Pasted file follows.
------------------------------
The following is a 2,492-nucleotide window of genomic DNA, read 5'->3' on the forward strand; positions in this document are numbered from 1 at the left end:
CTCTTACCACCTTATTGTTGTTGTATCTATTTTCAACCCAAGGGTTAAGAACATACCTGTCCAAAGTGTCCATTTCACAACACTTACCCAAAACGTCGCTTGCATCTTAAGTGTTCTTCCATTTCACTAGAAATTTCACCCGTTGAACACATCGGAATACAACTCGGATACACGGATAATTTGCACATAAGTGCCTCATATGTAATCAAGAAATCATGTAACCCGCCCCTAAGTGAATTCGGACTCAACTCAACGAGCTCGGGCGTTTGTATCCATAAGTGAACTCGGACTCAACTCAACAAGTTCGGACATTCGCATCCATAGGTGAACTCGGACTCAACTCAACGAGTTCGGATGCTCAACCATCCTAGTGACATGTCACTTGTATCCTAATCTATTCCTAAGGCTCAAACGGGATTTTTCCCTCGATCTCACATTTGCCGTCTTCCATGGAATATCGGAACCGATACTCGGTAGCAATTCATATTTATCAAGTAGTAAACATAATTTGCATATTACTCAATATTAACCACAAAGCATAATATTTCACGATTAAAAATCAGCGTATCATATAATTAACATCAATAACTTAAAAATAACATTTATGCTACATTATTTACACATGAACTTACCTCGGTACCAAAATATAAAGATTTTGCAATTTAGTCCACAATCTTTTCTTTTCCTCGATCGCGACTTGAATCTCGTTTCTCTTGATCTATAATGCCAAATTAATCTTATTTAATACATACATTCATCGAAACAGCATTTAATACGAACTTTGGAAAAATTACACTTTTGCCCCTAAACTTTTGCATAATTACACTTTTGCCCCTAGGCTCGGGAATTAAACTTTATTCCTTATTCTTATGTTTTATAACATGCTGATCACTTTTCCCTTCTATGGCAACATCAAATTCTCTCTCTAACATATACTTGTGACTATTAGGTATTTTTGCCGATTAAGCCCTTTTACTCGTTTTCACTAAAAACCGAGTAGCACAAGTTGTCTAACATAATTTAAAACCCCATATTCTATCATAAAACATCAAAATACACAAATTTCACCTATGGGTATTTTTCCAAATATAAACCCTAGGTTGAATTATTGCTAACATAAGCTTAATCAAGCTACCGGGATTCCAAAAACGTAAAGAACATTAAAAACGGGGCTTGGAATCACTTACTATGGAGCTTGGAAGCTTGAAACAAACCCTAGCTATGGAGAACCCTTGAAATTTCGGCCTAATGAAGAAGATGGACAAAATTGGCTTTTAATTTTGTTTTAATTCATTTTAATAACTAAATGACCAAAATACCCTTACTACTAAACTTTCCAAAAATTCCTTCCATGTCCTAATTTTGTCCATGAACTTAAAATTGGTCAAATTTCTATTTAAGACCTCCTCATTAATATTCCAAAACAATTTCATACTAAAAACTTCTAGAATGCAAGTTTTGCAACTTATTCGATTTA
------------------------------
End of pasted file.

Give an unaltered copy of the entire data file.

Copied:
The following is a 2,492-nucleotide window of genomic DNA, read 5'->3' on the forward strand; positions in this document are numbered from 1 at the left end:
CTCTTACCACCTTATTGTTGTTGTATCTATTTTCAACCCAAGGGTTAAGAACATACCTGTCCAAAGTGTCCATTTCACAACACTTACCCAAAACGTCGCTTGCATCTTAAGTGTTCTTCCATTTCACTAGAAATTTCACCCGTTGAACACATCGGAATACAACTCGGATACACGGATAATTTGCACATAAGTGCCTCATATGTAATCAAGAAATCATGTAACCCGCCCCTAAGTGAATTCGGACTCAACTCAACGAGCTCGGGCGTTTGTATCCATAAGTGAACTCGGACTCAACTCAACAAGTTCGGACATTCGCATCCATAGGTGAACTCGGACTCAACTCAACGAGTTCGGATGCTCAACCATCCTAGTGACATGTCACTTGTATCCTAATCTATTCCTAAGGCTCAAACGGGATTTTTCCCTCGATCTCACATTTGCCGTCTTCCATGGAATATCGGAACCGATACTCGGTAGCAATTCATATTTATCAAGTAGTAAACATAATTTGCATATTACTCAATATTAACCACAAAGCATAATATTTCACGATTAAAAATCAGCGTATCATATAATTAACATCAATAACTTAAAAATAACATTTATGCTACATTATTTACACATGAACTTACCTCGGTACCAAAATATAAAGATTTTGCAATTTAGTCCACAATCTTTTCTTTTCCTCGATCGCGACTTGAATCTCGTTTCTCTTGATCTATAATGCCAAATTAATCTTATTTAATACATACATTCATCGAAACAGCATTTAATACGAACTTTGGAAAAATTACACTTTTGCCCCTAAACTTTTGCATAATTACACTTTTGCCCCTAGGCTCGGGAATTAAACTTTATTCCTTATTCTTATGTTTTATAACATGCTGATCACTTTTCCCTTCTATGGCAACATCAAATTCTCTCTCTAACATATACTTGTGACTATTAGGTATTTTTGCCGATTAAGCCCTTTTACTCGTTTTCACTAAAAACCGAGTAGCACAAGTTGTCTAACATAATTTAAAACCCCATATTCTATCATAAAACATCAAAATACACAAATTTCACCTATGGGTATTTTTCCAAATATAAACCCTAGGTTGAATTATTGCTAACATAAGCTTAATCAAGCTACCGGGATTCCAAAAACGTAAAGAACATTAAAAACGGGGCTTGGAATCACTTACTATGGAGCTTGGAAGCTTGAAACAAACCCTAGCTATGGAGAACCCTTGAAATTTCGGCCTAATGAAGAAGATGGACAAAATTGGCTTTTAATTTTGTTTTAATTCATTTTAATAACTAAATGACCAAAATACCCTTACTACTAAACTTTCCAAAAATTCCTTCCATGTCCTAATTTTGTCCATGAACTTAAAATTGGTCAAATTTCTATTTAAGACCTCCTCATTAATATTCCAAAACAATTTCATACTAAAAACTTCTAGAATGCAAGTTTTGCAACTTATTCGATTTA